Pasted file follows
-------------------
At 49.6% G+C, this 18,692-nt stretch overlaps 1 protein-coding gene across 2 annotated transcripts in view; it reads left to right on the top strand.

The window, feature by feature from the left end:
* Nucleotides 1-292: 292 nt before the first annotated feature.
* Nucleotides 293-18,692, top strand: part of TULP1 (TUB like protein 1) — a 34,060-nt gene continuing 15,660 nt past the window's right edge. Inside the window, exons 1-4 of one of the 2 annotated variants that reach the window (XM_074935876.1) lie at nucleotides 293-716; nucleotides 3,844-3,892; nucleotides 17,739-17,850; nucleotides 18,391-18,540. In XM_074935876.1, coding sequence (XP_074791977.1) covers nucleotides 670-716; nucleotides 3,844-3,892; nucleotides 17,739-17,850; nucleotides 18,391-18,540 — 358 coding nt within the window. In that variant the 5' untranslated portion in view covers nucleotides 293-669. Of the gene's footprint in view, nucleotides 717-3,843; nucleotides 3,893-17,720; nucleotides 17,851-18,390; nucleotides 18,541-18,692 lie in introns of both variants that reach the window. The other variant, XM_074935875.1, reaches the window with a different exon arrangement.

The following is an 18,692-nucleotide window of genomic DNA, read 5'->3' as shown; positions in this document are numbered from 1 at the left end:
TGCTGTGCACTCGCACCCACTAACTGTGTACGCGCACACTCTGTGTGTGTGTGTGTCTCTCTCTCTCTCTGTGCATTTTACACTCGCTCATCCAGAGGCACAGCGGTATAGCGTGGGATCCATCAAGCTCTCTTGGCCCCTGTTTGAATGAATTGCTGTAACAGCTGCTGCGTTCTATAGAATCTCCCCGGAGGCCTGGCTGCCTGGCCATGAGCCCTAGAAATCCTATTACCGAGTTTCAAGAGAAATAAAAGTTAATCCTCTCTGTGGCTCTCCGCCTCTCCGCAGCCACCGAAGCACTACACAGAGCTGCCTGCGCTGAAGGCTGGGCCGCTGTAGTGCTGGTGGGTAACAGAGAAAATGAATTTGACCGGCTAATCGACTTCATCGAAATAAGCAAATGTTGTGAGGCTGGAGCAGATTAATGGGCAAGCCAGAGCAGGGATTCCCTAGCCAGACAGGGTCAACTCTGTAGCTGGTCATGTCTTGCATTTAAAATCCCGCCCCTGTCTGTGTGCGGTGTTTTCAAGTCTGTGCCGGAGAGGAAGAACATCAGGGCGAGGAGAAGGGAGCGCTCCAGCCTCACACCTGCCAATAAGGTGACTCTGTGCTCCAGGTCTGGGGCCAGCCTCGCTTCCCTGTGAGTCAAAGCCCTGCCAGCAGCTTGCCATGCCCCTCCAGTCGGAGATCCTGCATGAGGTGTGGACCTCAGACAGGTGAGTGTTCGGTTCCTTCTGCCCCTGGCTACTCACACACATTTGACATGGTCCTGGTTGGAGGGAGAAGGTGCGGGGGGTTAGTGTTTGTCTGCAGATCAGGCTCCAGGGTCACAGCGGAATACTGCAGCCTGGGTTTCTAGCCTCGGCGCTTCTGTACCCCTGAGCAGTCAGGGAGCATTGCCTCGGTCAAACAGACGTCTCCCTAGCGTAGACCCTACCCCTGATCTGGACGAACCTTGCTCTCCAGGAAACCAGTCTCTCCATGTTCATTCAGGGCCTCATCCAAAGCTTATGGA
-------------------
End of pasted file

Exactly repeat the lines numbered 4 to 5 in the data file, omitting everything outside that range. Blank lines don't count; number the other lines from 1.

* Nucleotides 293-18,692, top strand: part of TULP1 (TUB like protein 1) — a 34,060-nt gene continuing 15,660 nt past the window's right edge. Inside the window, exons 1-4 of one of the 2 annotated variants that reach the window (XM_074935876.1) lie at nucleotides 293-716; nucleotides 3,844-3,892; nucleotides 17,739-17,850; nucleotides 18,391-18,540. In XM_074935876.1, coding sequence (XP_074791977.1) covers nucleotides 670-716; nucleotides 3,844-3,892; nucleotides 17,739-17,850; nucleotides 18,391-18,540 — 358 coding nt within the window. In that variant the 5' untranslated portion in view covers nucleotides 293-669. Of the gene's footprint in view, nucleotides 717-3,843; nucleotides 3,893-17,720; nucleotides 17,851-18,390; nucleotides 18,541-18,692 lie in introns of both variants that reach the window. The other variant, XM_074935875.1, reaches the window with a different exon arrangement.

The following is an 18,692-nucleotide window of genomic DNA, read 5'->3' as shown; positions in this document are numbered from 1 at the left end: